Last week, we took a look at the top NHL duos of the 1990s, with Mario and Jagr being the cream of the crop. This time, we move ahead a decade to the end of the dead puck era and the beginning of the salary cap era. Here are who I consider to be the top 4 NHL duos of the 2000s.
Top 4 NHL Duos of the 2000s
4. Datsyuk/Zetterberg – Detroit Red Wings
One of the most dynamic duos of the 2000s, Pavel Datsyuk and Henrik Zetterberg both broke into the NHL with the Detroit Red Wings just as the team’s dynasty of the late nineties was coming to an end. Despite playing the majority of their first few seasons down in the lineup behind hall-of-famers like Yzerman, Federov, Shanahan, Hull, and Robitaille, they still managed to lead the Red Wings in points for the 2000s.
Both Datsyuk and Zetterberg were wizards with the puck, making highlight-reel plays on a regular basis. The Red Wings never missed the playoffs when both players were on the team, and the pair led Detroit to a Stanley Cup Victory in 2008. Zetterberg led the 2008 playoffs in points, recording 27 points in 22 games. Though they were both hampered by injuries, the pair combined to score 1067 points in 1112 games during the 2000s.
3. St. Louis/Lecavalier – Tampa Bay Lightning
Martin St. Louis and Vincent Lecavalier could not have had more opposite starts to their NHL careers. Lecavalier was drafted first overall in 1998 by the Tampa Bay Lightning, and St. Louis wasn’t drafted at all. However, both had incredible individual success with the Lightning during the 2000s. During the decade Lecavalier won the Rocket Richard Trophy and the King Clancy. St. Louis won the Art Ross twice, the Lady Byng three times, and the Hart Trophy and Pearson Award in 2003-04.
The pair was also able to lead the Lightning to the team’s first playoff berth in 2003 and the team’s first Stanley Cup win in 2004. However, the team experienced limited playoff success during the rest of the decade. Despite the lack of team success, the pair put up 1303 points (including 551 goals) in 1410 games for the Lightning over that time, the most points out of any duo for any one team during the 2000s.
2. Hejduk/Sakic – Colorado Avalanche
The only player who was also on my Top Duos of the 1990s list, Joe Sakic paired with Milan Hejduk to score goals for the Colorado Avalanche at a ridiculous pace during the 2000s. Together they each averaged 0.42 goals per game (507 goals in 1201 games), the highest rate of any duo who combined for at least 750 games over that stretch.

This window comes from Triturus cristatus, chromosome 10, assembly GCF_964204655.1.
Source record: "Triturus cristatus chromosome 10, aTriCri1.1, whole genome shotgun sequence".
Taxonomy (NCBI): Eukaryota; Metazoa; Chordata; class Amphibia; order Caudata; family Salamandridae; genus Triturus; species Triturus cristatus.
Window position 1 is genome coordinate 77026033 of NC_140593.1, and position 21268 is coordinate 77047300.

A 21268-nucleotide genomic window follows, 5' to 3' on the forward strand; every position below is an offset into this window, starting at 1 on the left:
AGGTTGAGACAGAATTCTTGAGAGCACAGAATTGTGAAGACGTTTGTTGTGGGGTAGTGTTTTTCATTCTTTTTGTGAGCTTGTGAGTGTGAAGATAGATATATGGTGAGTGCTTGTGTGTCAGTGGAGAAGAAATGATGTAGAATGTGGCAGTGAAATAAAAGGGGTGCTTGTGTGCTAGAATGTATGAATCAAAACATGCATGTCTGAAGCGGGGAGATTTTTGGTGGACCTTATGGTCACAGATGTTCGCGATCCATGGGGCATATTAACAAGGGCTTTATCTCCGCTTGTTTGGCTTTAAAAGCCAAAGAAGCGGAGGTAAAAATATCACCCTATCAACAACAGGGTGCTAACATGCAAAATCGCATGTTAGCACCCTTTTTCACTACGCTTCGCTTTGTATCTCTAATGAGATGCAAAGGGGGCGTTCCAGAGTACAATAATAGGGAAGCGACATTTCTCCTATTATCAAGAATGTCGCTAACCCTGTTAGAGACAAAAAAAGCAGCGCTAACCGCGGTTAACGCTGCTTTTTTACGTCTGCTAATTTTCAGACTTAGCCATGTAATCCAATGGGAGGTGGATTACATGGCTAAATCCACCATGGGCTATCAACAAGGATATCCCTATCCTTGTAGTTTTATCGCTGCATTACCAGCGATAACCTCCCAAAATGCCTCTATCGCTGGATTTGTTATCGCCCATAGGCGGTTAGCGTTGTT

Colorado had a high level of playoff success in the 2000s, winning the Cup in 2001 and advancing to at least the second round four more times, but the team started to drop significantly in the standings towards the end of the decade. Back injuries finally led to the end of Sakic’s career after the 2008-09 season. Along with being the Avalanche’s highest-scoring duo of the 2000s, Sakic and Hejduk are also the team’s all-time leaders in points and goals.
1. Alfredsson/Spezza – Ottawa Senators
Daniel Alfredsson, Jason Spezza and Dany Heatley. A great line. Their skills complemented each other so well.
— The Hockey Samurai 侍 (@hockey_samurai) July 24, 2022
The Ottawa Senators were a force in the early to mid 2000s. Daniel Alfredsson and Jason Spezza were two-thirds of the infamous “Pizza Line” that wreaked havoc with goaltenders across the league. The paid led the Senators to multiple first place finishes in their division (and a President’s Trophy in 2003) and several deep playoff runs, including going to the Stanley Cup finals in 2007. Unfortunately, after the 2006-07 season, the team failed to experience the same level of success as earlier in the decade.
Alfredsson and Spezza, however, continued to produce at a high level even through the team’s struggles. Combined, the pair recorded 1198 points in 1138 games. They are the only duo during the 2000s to play at least 750 combined games and average over a point per game. Along with being the Senator’s highest-scoring duo of the decade, they are also the team’s all-time leaders in points and goals.
There were many great duos that I ended up having to leave off the list: Marleau and Thornton, Kovalchuk and Kozlov, Naslund and Morrison, Iginla and Conroy. Should any of these duos have been in my top 4? What do you think?